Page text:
Link O’Wednesday

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May 27, 2009 at 9:20 am

Rob Gardner

Lots of fun stuff around the world of local food.

We Beet-Up this Saturday at the Oak Park Farmer’s Market.  Hopefully a few people will come.  I hear over 100 will be at this Locavore Tweet-Up in Vermont tonight.

The papers are all over local this week.  I could pretty much just link to the food sections of the Trib and the NYTimes.  Of course this piece near the back of the Trib’s food section most interested me and this one mentions my kids alma mater, Hatch Elementary.  Both papers hit canning.  The Sun Times is not nearly as local focused, but does hit on a major locavore concern, what to do with so much rhubarb this time of year.

Adrian and Maggie just finished their year of 100 mile local near Houston.  They’ve made some adjustments going forward.  Keep up with them here.

As Obama said more than a few times on the campaign trail, “do they think we are stupid.”  Let’s see.

Slow Food’s hit the campus in Milwaukee.  Don’t let the kids have all the fun.

More fun in Milwaukee?  “Cheap food is an illusion,” thus speaks Will Allen of Growing Power in the new film, Fresh about sustainable farming.   No screenings currently planned for Chicago, but there will be one in Milwaukee on June 4.

In Civil Eater, Aaron French goes after Thomas Keller’s definition of local food.  I wholly agree with French. 

The green effects of local food continue to be to casually swept aside.  C’mon use your noggin.

Illinois’s not the only state passing laws supporting local foods.  Look what’s happening in North Carolina.

Do you think of Hellman’s mayo as local? Chipotle?

The Hellman’s thing is actually representative of a large eat local movement in Canada.  I mean this was the place where the 100 mile challenge made it to TVFoodnetwork.  See here or here for more.

Do we crave validation for our local food heros?  Here’s some.

Sharon and Dimitra are good friend of the Local Beet.  They have formed a new venture, Fork and the Road [ed. clever!] to lead bicycle based food tours around Chicago.  At least one of their upcoming events will be focused on local foods.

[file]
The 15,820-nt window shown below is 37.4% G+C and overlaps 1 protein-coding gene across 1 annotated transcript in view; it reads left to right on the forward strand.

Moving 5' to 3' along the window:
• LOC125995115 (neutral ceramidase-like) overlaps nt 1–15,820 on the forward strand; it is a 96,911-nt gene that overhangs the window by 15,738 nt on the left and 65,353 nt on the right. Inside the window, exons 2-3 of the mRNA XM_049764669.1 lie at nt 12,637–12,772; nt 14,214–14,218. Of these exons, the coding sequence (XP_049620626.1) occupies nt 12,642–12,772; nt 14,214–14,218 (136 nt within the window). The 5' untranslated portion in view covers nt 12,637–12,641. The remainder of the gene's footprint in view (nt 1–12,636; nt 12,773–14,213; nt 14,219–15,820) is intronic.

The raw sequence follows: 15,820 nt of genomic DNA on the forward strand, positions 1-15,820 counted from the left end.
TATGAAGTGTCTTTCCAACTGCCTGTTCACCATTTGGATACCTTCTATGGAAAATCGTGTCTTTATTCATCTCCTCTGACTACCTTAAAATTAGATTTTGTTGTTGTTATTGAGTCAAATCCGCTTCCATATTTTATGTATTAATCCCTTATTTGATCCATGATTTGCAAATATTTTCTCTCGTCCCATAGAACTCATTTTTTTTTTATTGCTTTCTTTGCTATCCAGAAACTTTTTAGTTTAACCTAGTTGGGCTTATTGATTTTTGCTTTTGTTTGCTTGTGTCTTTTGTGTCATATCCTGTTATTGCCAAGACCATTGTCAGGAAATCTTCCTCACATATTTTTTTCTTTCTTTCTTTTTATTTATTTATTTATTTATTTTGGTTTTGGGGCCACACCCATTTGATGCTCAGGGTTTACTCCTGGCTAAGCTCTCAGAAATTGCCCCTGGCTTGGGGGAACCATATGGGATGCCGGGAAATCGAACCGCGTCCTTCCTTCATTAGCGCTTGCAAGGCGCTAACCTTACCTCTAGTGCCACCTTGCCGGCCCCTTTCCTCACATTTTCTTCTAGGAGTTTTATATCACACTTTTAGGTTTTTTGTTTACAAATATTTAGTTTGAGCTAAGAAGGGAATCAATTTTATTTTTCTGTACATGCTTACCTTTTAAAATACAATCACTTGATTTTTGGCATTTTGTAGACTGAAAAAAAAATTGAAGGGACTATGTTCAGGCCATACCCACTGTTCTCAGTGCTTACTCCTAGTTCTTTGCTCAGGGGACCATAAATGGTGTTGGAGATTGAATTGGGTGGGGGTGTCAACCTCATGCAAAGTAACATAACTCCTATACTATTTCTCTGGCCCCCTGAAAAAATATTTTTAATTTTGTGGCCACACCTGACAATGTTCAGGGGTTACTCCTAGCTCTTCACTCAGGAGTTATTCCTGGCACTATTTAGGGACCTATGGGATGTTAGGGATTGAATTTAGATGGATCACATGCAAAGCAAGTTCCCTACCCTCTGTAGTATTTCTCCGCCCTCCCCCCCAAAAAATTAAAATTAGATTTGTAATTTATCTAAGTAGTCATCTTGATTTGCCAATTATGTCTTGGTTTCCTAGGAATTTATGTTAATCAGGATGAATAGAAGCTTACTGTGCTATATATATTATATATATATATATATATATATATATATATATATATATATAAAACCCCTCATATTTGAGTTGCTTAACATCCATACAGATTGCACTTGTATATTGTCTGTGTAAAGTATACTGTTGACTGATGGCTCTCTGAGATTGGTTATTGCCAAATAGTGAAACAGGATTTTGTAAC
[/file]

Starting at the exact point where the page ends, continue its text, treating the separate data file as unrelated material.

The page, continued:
Eat local ham!

What we need to get for Molly the Eat Local dog.

Share with us any other good eat local links.

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3 Comments

  1. Damien says:

    Blatant self promotion alert…

    What about a link to the Slow Food / Garfield Park Tomato Plant sale today? http://www.candidwines.com/slowfoodtomatofest2009.html

    Please join us and come buy heirloom tomatoes for yourself, for your neighbors, for the vacant lot next to your neighbors… $3 a plant and all proceeds benefit Slow Food Chicago and the Conservatory.

    Not enough to convince you? What about the chance to meet Michael Thompson of the Honey Coop? Cmon…it’s all in the name of Plant Parenthood. Join us! Buy a plant! Eat your own food!

  2. Katherine Glover says:

    It was not my intention to “casually sweep aside” the benefits of eating local. All other things being equal, eating local is much better than not eating local. But there are other factors to consider as well — one of them being that if the fertilizers and such are transported in from halfway across the world, many of the “local” benefits are lost. I just think people need to recognize that things are more complicated than “local=good, not local=bad.”

  3. Rob Gardner says:

    Karen, I said you casually swept aside the *green* benefits of eating local, not the benefits of eating local. Also, I do not believe I (or anyone) is advocating something as simplistic as “local=good, not local=bad”. I do strongly believe that firstly, there are intrinsic green benefits to eating local, including the effect of food miles; secondly, it is easier or at least more likely that through local eating, one will select producers that use sustainable, good practices. There are many benefits to eating local. Let us continue to include the fact that it is earth friendly in the list.

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